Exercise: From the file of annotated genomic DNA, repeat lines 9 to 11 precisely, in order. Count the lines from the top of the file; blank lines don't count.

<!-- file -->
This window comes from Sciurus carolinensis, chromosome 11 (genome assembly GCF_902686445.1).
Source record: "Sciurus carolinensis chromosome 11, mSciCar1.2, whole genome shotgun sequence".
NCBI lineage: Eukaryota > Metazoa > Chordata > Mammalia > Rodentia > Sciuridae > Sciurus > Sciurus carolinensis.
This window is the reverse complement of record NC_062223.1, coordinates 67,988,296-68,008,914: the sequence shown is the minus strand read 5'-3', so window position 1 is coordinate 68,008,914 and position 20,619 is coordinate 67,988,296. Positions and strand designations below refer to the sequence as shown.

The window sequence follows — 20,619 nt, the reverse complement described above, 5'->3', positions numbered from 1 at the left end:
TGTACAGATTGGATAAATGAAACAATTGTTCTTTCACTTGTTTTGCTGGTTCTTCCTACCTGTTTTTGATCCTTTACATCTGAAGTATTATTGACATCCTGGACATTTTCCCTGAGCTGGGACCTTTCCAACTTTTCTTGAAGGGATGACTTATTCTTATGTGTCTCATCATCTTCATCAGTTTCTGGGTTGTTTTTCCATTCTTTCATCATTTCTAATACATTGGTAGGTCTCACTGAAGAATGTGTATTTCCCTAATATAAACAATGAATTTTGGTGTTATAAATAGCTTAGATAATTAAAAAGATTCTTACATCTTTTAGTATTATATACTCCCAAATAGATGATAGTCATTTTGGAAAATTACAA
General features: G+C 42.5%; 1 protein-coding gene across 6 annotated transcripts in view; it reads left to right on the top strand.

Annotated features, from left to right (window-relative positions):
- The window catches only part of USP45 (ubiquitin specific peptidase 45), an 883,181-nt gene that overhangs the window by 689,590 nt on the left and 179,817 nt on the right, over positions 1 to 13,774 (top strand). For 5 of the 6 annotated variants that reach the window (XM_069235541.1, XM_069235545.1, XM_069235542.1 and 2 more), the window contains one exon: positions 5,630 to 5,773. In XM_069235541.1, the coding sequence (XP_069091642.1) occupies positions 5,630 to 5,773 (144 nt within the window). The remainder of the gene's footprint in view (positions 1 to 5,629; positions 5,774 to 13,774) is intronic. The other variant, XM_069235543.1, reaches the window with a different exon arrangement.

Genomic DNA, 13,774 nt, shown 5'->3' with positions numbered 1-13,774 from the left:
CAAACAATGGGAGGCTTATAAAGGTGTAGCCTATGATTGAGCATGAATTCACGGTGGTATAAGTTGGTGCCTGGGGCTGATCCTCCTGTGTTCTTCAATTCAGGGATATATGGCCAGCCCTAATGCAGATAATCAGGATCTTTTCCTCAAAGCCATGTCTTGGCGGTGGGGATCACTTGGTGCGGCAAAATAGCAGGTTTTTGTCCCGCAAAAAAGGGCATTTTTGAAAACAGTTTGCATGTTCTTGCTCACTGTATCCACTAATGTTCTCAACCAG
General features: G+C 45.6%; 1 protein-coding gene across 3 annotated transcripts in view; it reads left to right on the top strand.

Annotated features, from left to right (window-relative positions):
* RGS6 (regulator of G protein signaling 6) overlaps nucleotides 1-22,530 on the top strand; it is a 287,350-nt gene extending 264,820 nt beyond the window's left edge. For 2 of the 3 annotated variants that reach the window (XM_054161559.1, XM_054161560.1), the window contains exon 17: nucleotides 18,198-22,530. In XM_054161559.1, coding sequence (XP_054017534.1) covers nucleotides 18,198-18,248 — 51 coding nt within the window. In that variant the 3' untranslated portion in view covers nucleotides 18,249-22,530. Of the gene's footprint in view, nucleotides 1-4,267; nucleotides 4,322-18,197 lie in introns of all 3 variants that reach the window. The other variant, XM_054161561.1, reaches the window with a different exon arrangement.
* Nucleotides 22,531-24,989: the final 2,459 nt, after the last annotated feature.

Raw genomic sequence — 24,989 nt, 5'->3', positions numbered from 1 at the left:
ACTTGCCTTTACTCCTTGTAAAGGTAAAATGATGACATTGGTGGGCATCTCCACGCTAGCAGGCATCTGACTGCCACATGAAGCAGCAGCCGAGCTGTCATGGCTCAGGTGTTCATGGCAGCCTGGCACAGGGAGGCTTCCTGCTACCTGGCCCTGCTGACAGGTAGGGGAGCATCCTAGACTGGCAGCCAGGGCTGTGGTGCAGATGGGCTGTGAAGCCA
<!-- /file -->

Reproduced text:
- The window catches only part of USP45 (ubiquitin specific peptidase 45), an 883,181-nt gene that overhangs the window by 689,590 nt on the left and 179,817 nt on the right, over positions 1 to 13,774 (top strand). For 5 of the 6 annotated variants that reach the window (XM_069235541.1, XM_069235545.1, XM_069235542.1 and 2 more), the window contains one exon: positions 5,630 to 5,773. In XM_069235541.1, the coding sequence (XP_069091642.1) occupies positions 5,630 to 5,773 (144 nt within the window). The remainder of the gene's footprint in view (positions 1 to 5,629; positions 5,774 to 13,774) is intronic. The other variant, XM_069235543.1, reaches the window with a different exon arrangement.

Genomic DNA, 13,774 nt, shown 5'->3' with positions numbered 1-13,774 from the left:
CAAACAATGGGAGGCTTATAAAGGTGTAGCCTATGATTGAGCATGAATTCACGGTGGTATAAGTTGGTGCCTGGGGCTGATCCTCCTGTGTTCTTCAATTCAGGGATATATGGCCAGCCCTAATGCAGATAATCAGGATCTTTTCCTCAAAGCCATGTCTTGGCGGTGGGGATCACTTGGTGCGGCAAAATAGCAGGTTTTTGTCCCGCAAAAAAGGGCATTTTTGAAAACAGTTTGCATGTTCTTGCTCACTGTATCCACTAATGTTCTCAACCAG